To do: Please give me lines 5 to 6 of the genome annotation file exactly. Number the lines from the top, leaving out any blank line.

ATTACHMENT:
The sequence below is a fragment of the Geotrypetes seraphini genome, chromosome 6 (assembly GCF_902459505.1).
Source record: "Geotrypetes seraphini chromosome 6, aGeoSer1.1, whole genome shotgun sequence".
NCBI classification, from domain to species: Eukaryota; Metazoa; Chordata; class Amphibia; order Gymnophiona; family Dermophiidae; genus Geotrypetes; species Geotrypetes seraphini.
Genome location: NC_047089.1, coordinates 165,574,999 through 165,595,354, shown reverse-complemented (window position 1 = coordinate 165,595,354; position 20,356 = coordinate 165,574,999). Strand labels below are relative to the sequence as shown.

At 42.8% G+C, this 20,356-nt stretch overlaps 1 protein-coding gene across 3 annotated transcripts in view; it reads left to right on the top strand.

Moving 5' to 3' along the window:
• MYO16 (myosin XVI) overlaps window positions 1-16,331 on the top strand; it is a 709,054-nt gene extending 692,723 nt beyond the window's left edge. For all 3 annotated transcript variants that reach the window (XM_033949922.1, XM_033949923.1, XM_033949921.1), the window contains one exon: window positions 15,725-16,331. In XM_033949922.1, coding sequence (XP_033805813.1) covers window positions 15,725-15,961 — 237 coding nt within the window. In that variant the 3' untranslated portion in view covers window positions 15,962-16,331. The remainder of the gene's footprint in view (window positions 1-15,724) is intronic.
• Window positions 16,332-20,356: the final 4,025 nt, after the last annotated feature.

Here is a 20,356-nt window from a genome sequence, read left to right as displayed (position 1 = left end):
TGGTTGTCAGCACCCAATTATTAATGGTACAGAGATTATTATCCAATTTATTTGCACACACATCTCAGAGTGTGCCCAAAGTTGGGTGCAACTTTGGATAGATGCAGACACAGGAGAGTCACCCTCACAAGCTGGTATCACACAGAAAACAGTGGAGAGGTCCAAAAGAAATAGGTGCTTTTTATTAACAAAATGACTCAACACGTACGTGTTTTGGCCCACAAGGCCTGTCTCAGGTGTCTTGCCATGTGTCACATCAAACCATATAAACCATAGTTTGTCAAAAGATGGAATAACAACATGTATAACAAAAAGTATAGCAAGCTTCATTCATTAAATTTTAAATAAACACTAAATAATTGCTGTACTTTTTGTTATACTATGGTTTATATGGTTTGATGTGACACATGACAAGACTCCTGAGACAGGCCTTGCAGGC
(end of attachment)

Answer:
At 42.8% G+C, this 20,356-nt stretch overlaps 1 protein-coding gene across 3 annotated transcripts in view; it reads left to right on the top strand.

Moving 5' to 3' along the window: